FACT BIKES AND EQUIPMENT
Stiffness & Strength
Not all carbon fiber is created equal. Some fiber has higher tensile strength (represented by the letter Y in the FACT chart), meaning “stronger”, and other fiber has superior stiffness properties (represented by the letter E in the FACT chart). Both properties are considered in any carbon project, but to varying degrees; road bikes are usually more concerned with stiffness, while mountain bikes focus more on strength.
To help us rank our composite bikes against ourselves and the competition, we’ve developed a chart that compares the material strength and stiffness, manufacturing methods, and finish layers applied to each FACT frame.
|Bike||FACT Rating||Material||Manufacturing Method||Final Layer|
|S-Works Tarmac SL3||FACT 11R||E630||FACT IS||UNI|
|Tarmac Pro / Expert SL||FACT 10R||E390||FACT IS||12K|
|Tarmac Comp & Elite||FACT 8R||E240||Triple Monocoque||12K|
|S-Works Roubaix||FACT 10R||E390||FACT IS||UNI|
|Roubaix Pro & Expert||FACT 9R||E285||FACT IS||12K|
|Roubaix Comp & Elite||FACT 7R||E285||Triple Monocoque||12K|
|Roubaix (BASE)||FACT 6R||E240||Triple Monocoque||12K|
|Ruby S-Works||FACT 10R||E390||FACT IS||UNI|
|Ruby Pro/Expert||FACT 9R||E285||FACT IS||12K|
|Ruby Comp/Elite||FACT 7R||E240||Triple Monocoque||12K|
|Amira S-Works||FACT 10R||E390||FACT IS||UNI|
|Amira Expert/Comp||FACT 8R||E285||FACT IS||12K|
|S-Works Hardtail||FACT 10M||Y579||Triple Monocoque||UNI|
|SJ Marathon & Expert HT||FACT 8M||Y579||Triple Monocoque||12K|
|S-Works Hardtail, 29ER||FACT 10M||Y579||Triple Monocoque||UNI|
|SJ Marathon & Expert HT, 29ER||FACT 8M||Y579||Triple Monocoque||12K|
|S-Works Epic||FACT 11M||Y579||FACT IS||UNI|
|Epic Marathon & Expert||FACT 9M||Y579||FACT IS||12K|
|S-Works Era||FACT 10M||Y579||FACT IS||UNI|
|Era Expert||FACT 10M||Y579||FACT IS||UNI|
|S-Works SJ FSR||FACT 10M||Y579||FACT IS||UNI|
|S-Works Safire||FACT 10M||Y579||AZ1||UNI|
|Stumpjumper FSR Pro & Expert||FACT 8M||Y579||FACT IS||12K|
|Safire Expert||FACT 9M||Y579||AZ1||12K|
|S-Works Enduro||FACT 10M||Y579||FACT ISX||UNI|
|Enduro Pro||FACT 9M||Y579||FACT ISX||12K|
|S-Works Tricross||FACT 10M||Y579||AZ1||UNI|
|Tricross Pro||FACT 10M||Y579||AZ1||UNI|
|S-Works Transition||FACT 9R||E390||Triple Monocoque||UNI|
|Pro, Expert & Comp Transition||FACT 7R||E285||Triple Monocoque||12K|
Modulus is an engineering term for fiber stiffness. Though high modulus carbon is good for stiffness, it tends to have lower elongation at failure. In general, you wouldn’t want to build a whole frame out of high modulus material, so we hybridize (mix) our high modulus carbon with a number of other materials and in varying modulae (stiffness ratings) to make our frames as light and stiff as possible without sacrificing strength or durability. The general idea is to align the higher strength material with loads and to save as much weight as possible everywhere else with stiffer high modulus material.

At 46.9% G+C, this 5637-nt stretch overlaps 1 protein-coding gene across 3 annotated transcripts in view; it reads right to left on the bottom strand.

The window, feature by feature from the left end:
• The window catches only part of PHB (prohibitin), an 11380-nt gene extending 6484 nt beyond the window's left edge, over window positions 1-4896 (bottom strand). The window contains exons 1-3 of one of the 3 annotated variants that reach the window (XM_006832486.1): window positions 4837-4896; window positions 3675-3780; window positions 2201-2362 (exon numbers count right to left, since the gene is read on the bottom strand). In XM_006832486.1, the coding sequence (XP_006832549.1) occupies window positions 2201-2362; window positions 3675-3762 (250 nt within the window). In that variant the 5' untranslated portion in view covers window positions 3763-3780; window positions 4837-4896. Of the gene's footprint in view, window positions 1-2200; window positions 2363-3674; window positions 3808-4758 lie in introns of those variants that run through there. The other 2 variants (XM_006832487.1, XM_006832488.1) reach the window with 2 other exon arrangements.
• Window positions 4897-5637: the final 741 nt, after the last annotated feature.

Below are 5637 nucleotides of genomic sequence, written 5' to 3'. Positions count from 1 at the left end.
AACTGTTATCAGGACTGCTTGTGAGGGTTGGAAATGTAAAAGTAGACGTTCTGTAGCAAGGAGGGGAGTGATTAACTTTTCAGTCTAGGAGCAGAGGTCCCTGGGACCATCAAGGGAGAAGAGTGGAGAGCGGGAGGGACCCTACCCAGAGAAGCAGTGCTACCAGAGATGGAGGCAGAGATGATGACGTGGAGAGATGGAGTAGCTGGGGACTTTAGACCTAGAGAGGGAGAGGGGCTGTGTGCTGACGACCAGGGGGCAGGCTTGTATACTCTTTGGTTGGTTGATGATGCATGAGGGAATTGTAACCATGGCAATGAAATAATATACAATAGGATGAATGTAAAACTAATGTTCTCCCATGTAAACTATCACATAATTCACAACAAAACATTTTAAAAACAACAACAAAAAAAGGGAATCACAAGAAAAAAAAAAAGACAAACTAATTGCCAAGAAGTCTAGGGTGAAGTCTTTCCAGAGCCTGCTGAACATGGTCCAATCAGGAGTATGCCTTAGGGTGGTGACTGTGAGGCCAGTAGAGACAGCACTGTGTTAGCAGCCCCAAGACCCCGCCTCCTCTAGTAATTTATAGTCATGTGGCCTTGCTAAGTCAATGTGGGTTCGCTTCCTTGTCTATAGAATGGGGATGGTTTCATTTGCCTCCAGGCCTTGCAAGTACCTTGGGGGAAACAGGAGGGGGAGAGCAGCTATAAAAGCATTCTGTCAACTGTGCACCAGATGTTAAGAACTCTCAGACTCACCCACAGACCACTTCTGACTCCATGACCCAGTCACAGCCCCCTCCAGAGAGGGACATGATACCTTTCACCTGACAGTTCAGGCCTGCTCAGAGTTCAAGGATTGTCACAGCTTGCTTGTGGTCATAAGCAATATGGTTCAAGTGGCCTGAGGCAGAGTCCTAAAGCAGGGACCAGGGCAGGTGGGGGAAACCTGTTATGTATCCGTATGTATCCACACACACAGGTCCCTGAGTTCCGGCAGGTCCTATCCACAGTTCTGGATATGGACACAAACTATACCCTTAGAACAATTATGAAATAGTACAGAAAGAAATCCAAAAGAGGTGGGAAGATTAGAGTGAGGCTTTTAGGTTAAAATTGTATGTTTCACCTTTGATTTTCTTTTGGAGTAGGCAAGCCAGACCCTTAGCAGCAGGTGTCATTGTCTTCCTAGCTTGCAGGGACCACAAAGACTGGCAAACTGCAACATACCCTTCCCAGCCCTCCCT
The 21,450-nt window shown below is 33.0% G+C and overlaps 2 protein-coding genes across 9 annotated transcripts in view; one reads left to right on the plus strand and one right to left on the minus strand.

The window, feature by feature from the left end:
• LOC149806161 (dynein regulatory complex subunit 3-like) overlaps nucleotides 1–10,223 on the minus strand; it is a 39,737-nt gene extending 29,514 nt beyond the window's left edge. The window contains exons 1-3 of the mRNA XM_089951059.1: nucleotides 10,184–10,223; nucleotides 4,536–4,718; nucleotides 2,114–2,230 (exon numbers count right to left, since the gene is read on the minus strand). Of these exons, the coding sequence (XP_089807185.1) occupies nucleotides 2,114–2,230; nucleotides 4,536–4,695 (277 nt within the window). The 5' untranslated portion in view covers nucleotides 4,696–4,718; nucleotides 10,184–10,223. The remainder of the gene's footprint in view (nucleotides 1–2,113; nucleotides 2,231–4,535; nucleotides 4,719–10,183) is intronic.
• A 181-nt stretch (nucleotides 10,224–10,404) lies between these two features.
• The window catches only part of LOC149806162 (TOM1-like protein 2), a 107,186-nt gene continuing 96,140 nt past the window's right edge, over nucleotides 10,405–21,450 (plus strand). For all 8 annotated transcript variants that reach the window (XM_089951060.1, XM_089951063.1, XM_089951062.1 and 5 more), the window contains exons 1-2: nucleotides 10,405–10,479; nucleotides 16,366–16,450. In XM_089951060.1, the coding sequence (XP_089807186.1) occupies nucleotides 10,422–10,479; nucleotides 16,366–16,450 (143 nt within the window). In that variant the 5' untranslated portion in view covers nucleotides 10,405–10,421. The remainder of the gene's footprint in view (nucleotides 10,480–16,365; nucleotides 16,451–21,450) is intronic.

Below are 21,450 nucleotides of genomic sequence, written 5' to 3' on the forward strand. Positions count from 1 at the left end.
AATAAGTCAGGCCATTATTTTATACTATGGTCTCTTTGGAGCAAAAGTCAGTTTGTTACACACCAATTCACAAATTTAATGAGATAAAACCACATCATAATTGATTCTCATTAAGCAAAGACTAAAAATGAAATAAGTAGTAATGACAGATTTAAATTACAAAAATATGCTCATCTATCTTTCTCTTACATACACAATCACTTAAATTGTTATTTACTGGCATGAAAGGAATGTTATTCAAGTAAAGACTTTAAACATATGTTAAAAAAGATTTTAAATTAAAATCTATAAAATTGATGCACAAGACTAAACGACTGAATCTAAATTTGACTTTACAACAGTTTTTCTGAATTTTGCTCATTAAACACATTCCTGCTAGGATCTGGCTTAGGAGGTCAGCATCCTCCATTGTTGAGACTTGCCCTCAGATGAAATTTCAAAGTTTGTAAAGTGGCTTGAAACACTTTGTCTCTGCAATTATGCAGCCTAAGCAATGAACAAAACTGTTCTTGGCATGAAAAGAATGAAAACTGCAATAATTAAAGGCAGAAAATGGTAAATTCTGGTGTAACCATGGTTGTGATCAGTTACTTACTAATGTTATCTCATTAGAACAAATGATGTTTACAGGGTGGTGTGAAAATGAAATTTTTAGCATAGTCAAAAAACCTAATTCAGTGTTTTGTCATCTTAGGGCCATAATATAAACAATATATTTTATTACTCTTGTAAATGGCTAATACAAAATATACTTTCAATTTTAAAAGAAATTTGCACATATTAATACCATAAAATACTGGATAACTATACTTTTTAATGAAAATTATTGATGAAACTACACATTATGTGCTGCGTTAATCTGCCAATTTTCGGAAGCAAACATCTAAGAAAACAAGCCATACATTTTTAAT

ULTRA HIGH MODULUS PITCH FIBER
Pitch fiber is nearly double the stiffness of high modulus fiber, but lacks strength compared to lower modulus materials. It’s also very expensive and difficult to manipulate. Because of this, we use it very sparingly and strategically—only on S-Works bikes like the Tarmac SL3 and Epic and only in places that will benefit the most from a major boost in stiffness.
Rated at 40 Ton or 57Mpsi (millions of pounds per square inch). That’s about 62% stiffer than the standard aerospace-grade material most carbon bicycles use. At triple the cost of standard modulus fiber, this fiber is used extensively in S-Works and Pro-level frames.
Used to maximize strength and keep weight low in the highly stressed parts of the frame, like the top and down tubes. Because of its relatively high modulus and superior strength, this material is a good all-around workhorse for premium composite frames. “Intermediate” might not sound like the pinnacle of technology, but don’t be fooled—this material has an optimum blend of stiffness and strength to make your bike as damage-tolerant and stiff as you expect it to be.
Aerospace-grade carbon fiber used in conjunction with other materials for improved impact strength in specific areas. Note: Some companies call any aerospace-grade material “high modulus” when, in fact, it’s industry standard modulus material.
Pros:Most efficient use of materials because fibers remain the straightest
Cons:Difficult to get perfect cosmetics
Where We Use it:Almost eveywhere – All frames use uni-directional fiber as their main structure
|3K or 12K Weave|
Pros:Abrasion resistance, impact resistance, cosmetics
Cons:Not as stiff as equivalent uni-directional plies
Where We Use it:In damage-prone areas
Pros:Conforms to radical shapes
Cons:Not as efficient as equivalent uni-directional plies
Where We Use it:On very difficult parts such as Shiv seat tube
We use the hot melt process for making prepeg — the most sophisticated method available
Prepreg is defined as flexible sheets of carbon that have been “impregnated” with resin. During the layup process, these sheets are strategically layered into pre-form shapes before getting baked in a mold. Unique to Specialized, we make our own prepreg from both uni-directional and woven materials, even weaving our own fabric. This allows us to control exactly what goes into our bikes, from the fiber to the resin content to the process by which the prepreg is manufactured.
After determining the appropriate materials selection for each family of bike (and even each bike size within that family), our engineers use 100+ pieces of carbon fiber to create specific carbon layups that yield the perfect combination of stiffness, compliance, strength, and weight. Whether it’s the super stiff Tarmac or more balanced Roubaix, we can optimize performance for any given experience.